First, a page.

Cornel West recently expressed his belief that the concern Americans have about mass murder reflects a racist lack of concern with the real problem with murder, which is largely black on black.
He has one valid point: mass murders get very disproportionate coverage. In 2011, there were just under 14,000 murders in the U.S.; all the mass murders combined each year are less than 1% of that. Why do they get so much attention?
I can see why Professor West might assume that racism is at the core of this overemphasis. The most common murder in the U.S. is a black or Hispanic young man killing another black or Hispanic young man, usually in a dispute over drugs, gang affiliation, or territory. In some cities, not only are murderers overwhelmingly people with criminal records, so are their victims.
Not everyone with an arrest record is a criminal, of course, and there are doubtless some victims who did something stupid at age 17 or 18 and have been respectable citizens for the last thirty years. But this is part of the apparent indifference of Americans to the depressingly common murders in urban America: many of the victims are part of a criminal subculture, and it is very easy to see these as at worst minor losses for our society. The more cynical might regard these as net gains.
There is more concern about the completely innocent victims who have the misfortune to live in these urban combat zones, but unfortunately, the old saw of journalism that “dog bites man isn’t news; man bites dog is” applies here as well. It is precisely because poor minorities killing their neighbors is so depressingly common that it fails to capture the public interest. And to be fair to Professor West, there is probably some truth to the assertion that most Americans don’t pay much attention to inner-city crime because the victims don’t look like most Americans. The more that someone looks like you, or a friend, or a neighbor, the more you can identify with that person’s suffering.
There is one more aspect of this: the average murder in America takes place in a relatively small number of neighborhoods.
If you live in a part of America that is predominantly white, your risk of being murdered is greatly reduced. If you live in one of these areas and you do not have family or friends who are mentally ill or substance abusers, your risk of being murdered is very low. This is why low gun control states like Idaho, Montana, Minnesota, and North Dakota have murder rates lower (often much lower) than their restrictive gun control Canadian prairie province neighbors. These white non-Hispanic states have murder rates that compare favorably to overall European murder rates.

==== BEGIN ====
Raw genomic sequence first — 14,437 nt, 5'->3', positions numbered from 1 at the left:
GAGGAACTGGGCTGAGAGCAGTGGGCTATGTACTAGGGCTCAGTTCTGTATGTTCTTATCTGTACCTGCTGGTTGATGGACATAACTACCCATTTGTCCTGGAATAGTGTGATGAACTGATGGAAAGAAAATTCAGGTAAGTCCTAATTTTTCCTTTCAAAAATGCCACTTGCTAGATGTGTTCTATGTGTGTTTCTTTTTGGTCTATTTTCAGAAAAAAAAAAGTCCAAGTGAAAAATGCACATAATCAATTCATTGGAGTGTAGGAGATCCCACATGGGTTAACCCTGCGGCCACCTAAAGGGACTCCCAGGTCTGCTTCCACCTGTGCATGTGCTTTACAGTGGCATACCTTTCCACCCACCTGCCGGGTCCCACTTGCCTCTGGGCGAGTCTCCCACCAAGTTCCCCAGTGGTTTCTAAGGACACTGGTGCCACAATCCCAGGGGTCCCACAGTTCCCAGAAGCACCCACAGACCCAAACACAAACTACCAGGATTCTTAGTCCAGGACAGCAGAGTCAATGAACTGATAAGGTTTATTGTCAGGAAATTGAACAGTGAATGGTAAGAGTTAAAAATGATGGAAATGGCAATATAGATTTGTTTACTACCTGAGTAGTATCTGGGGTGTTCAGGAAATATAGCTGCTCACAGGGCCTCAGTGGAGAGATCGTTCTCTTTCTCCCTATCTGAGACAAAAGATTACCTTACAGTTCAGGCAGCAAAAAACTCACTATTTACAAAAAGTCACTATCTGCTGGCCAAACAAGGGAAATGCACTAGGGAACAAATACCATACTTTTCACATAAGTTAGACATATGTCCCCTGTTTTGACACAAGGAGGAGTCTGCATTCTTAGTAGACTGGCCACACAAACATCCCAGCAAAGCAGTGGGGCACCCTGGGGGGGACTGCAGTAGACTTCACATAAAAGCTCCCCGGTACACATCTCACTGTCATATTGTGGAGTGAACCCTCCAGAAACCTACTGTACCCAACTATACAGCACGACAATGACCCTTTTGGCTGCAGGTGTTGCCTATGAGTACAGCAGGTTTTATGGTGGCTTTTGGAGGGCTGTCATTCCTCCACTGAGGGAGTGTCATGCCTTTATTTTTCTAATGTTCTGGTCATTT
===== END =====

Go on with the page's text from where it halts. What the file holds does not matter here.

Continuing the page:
This is why these random acts of mass murder provoke such anxiety and handwringing from not only journalists and politicians but also from average Americans: you cannot avoid these horrible crimes by staying out of minority neighborhoods, nor can you avoid them by staying away from dangerous acquaintances. It is very easy for most Americans to see the average, generally not well-publicized murders as an unfortunate but not terrifying situation because they are far away and affect people unlike themselves. Monstrous crimes like Newtown are terrifying even though they are quite rare, because they are unavoidable unless we deal with the root problem for most of these: deinstitutionalization of the mentally ill.
One of the great tragedies of the degradation of the academic community is how many people holding academic appointments engage in reductionistic thinking: they pick one single factor to explain a problem, and ignore other possible causes. Murder in America is not one thing; it is many things. Inner-city drug gang murders have one set of causes; random acts of mass murder have a different set of causes; revenge killings by disgruntled former employees have yet a different set of causes; domestic violence murders are again different in origin. When the mainstream media encourages reductionistic thinking by giving those who promote these single-factor explanations a platform, it makes it more difficult to have a serious discussion about complex problems. This does not serve the public interest in making good public policy.